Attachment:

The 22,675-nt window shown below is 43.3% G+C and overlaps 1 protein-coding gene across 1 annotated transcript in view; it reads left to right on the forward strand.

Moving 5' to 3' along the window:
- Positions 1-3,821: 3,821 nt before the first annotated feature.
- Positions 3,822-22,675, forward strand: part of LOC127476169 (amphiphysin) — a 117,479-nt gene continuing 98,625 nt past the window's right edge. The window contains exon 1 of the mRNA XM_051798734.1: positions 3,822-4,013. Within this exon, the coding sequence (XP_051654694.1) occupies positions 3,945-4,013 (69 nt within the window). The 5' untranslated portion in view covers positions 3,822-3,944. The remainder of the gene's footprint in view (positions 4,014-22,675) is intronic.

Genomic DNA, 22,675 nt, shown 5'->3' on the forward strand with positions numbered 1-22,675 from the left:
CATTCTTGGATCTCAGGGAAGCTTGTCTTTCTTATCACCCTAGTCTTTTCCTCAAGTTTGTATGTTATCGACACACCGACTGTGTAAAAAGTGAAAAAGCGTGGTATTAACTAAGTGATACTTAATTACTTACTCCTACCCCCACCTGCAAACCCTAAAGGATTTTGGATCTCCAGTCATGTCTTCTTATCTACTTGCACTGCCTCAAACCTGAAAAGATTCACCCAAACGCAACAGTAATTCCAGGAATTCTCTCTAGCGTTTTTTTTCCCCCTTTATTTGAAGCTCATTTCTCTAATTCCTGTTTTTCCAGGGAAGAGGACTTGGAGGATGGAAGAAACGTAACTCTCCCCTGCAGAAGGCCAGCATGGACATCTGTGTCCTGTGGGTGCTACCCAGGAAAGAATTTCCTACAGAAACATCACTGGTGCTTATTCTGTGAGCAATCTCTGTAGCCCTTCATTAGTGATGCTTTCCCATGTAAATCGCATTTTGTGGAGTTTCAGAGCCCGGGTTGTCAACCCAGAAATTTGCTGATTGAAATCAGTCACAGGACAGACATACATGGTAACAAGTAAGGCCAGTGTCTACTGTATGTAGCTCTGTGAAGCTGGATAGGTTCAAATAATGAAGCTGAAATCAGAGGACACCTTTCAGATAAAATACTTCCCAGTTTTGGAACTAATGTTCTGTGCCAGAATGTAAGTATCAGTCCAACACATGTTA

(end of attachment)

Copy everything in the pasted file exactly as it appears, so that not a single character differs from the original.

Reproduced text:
The 22,675-nt window shown below is 43.3% G+C and overlaps 1 protein-coding gene across 1 annotated transcript in view; it reads left to right on the forward strand.

Moving 5' to 3' along the window:
- Positions 1-3,821: 3,821 nt before the first annotated feature.
- Positions 3,822-22,675, forward strand: part of LOC127476169 (amphiphysin) — a 117,479-nt gene continuing 98,625 nt past the window's right edge. The window contains exon 1 of the mRNA XM_051798734.1: positions 3,822-4,013. Within this exon, the coding sequence (XP_051654694.1) occupies positions 3,945-4,013 (69 nt within the window). The 5' untranslated portion in view covers positions 3,822-3,944. The remainder of the gene's footprint in view (positions 4,014-22,675) is intronic.

Genomic DNA, 22,675 nt, shown 5'->3' on the forward strand with positions numbered 1-22,675 from the left:
CATTCTTGGATCTCAGGGAAGCTTGTCTTTCTTATCACCCTAGTCTTTTCCTCAAGTTTGTATGTTATCGACACACCGACTGTGTAAAAAGTGAAAAAGCGTGGTATTAACTAAGTGATACTTAATTACTTACTCCTACCCCCACCTGCAAACCCTAAAGGATTTTGGATCTCCAGTCATGTCTTCTTATCTACTTGCACTGCCTCAAACCTGAAAAGATTCACCCAAACGCAACAGTAATTCCAGGAATTCTCTCTAGCGTTTTTTTTCCCCCTTTATTTGAAGCTCATTTCTCTAATTCCTGTTTTTCCAGGGAAGAGGACTTGGAGGATGGAAGAAACGTAACTCTCCCCTGCAGAAGGCCAGCATGGACATCTGTGTCCTGTGGGTGCTACCCAGGAAAGAATTTCCTACAGAAACATCACTGGTGCTTATTCTGTGAGCAATCTCTGTAGCCCTTCATTAGTGATGCTTTCCCATGTAAATCGCATTTTGTGGAGTTTCAGAGCCCGGGTTGTCAACCCAGAAATTTGCTGATTGAAATCAGTCACAGGACAGACATACATGGTAACAAGTAAGGCCAGTGTCTACTGTATGTAGCTCTGTGAAGCTGGATAGGTTCAAATAATGAAGCTGAAATCAGAGGACACCTTTCAGATAAAATACTTCCCAGTTTTGGAACTAATGTTCTGTGCCAGAATGTAAGTATCAGTCCAACACATGTTA